The 2013 Agricultural Economic Outlook Forum was held recently, in an
effort to highlight the “Status of Wisconsin Agriculture,” an annual
report by the Department of Agricultural and Applied Economics, UW-Madison and
Cooperative Extension, UW-Extension.
Mark Stephenson, Director of the Center for Dairy Profitability and Director of
Dairy Policy Analysis, gave a presentation focused on the current dairy
“This year I think that if we look at what the story of milk is, it’s
really something that our climatologists would call the southern
oscillation,” Stephenson said. “That’s given us these big weather
patterns across the globe.”
Stephenson explained that often El Niño is the weather pattern where the
Pacific Ocean is a warm body of water, but the last two years in a row, there
has been a La Niña event, which causes a colder body of water in the Pacific
and that “impacts weather on both sides of the Pacific Ocean – both on the
eastern side where we are, providing us with drier, warmer, drought-like
conditions and on the other side of the Pacific Ocean (Australia, New Zealand)
typically more rainfall is happening there.”
This is part of the story of milk on both sides of the Pacific, he said. Last year’s
drought was mostly in Oklahoma and Texas. “This year two-thirds of the
country is impacted by these dry weather conditions and rather warm rain. We
had a fair amount of that impact here in the state of Wisconsin as well.”
According to the report, the 2012 average milk price for the U.S. was 18.30 per
hundredweight. Wisconsin averaged at $19.23 per hundredweight.
The report states that the average number of milk cows in both the United
States and Wisconsin increased, 0.5 percent and 0.4 percent, respectively – the
U.S. from 9.194 million to 9.235 million and Wisconsin 1.265 million to 1.270
million. Milk per cow in the U.S. rose from 21,346 to 21,640 pounds – a change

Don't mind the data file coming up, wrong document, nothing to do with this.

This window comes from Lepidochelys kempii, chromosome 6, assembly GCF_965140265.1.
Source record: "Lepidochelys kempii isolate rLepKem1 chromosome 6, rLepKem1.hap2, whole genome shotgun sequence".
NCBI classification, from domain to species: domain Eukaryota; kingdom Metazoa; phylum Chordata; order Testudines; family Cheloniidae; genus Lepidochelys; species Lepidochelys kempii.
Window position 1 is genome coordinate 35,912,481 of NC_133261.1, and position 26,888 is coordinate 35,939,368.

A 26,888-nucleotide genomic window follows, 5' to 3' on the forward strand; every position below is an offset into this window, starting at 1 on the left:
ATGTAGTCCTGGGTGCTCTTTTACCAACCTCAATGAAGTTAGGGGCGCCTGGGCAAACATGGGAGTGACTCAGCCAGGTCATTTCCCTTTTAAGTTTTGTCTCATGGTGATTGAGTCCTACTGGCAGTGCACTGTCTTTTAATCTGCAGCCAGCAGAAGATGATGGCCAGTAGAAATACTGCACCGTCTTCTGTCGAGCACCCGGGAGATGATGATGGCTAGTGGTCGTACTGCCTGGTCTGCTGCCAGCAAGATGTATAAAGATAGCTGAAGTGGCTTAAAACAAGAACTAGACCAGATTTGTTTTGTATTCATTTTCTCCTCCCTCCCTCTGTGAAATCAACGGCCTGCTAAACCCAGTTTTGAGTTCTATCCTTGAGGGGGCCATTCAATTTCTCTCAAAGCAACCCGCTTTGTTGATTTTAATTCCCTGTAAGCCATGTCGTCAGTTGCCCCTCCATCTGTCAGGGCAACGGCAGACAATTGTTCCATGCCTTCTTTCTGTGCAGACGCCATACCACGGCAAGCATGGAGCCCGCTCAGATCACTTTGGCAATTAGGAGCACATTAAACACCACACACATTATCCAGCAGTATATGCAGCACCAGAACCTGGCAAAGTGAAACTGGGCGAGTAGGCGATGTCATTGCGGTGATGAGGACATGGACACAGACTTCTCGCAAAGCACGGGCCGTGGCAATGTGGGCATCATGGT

upward of 1.4 percent. For Wisconsin, the increase was 3.6 percent, from 20,645
to 21,383 pounds.
Total milk production also increased in the U.S. to 199.8 billion pounds from
196.25 billion (up 1.9 percent). Wisconsin saw an increase to 27.2 billion
pounds from 26.1 billion (up 4.1 percent).
When considering the value of the dairy ration, calculated monthly by the
National Ag Statistics Service, Stephenson explained that the drought has taken
its value to a new high. “We thought we were at a new plateau of $7 per
hundred pounds of ration until the last couple of years,” he said, noting
that it was mostly a drought impact this time around. “Ethanol certainly
had some impact but drought is really the driving factor for this ration value
that is considerably above historic levels. I think our milk prices have not
caught up completely to where these feed prices have been.”
Stephenson said this has had an impact in a couple of different ways.
Production per cow shows the seasonal pattern – a fairly large increase in the
first quarter but then a sharp decline. Farms are not pushing animals as hard
since feed is expensive. A thin margin as well as an unusually high cull cow
price led to a reduction in cow numbers.
This is translated not just to dairy cows but also to dairy heifers. Stephenson
showed heifers as a percentage of milk cows in the national herd.
“While historically this number had been around 42 or 44 percent, we’ve
seen an increase over the past decade or so to where we were carrying nearly 50
percent of animals in comparison to milking cows as heifers,” he said.
“This last year we saw a decline in heifer numbers as well as a percentage
of the herd.”
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Source: Midwest Producer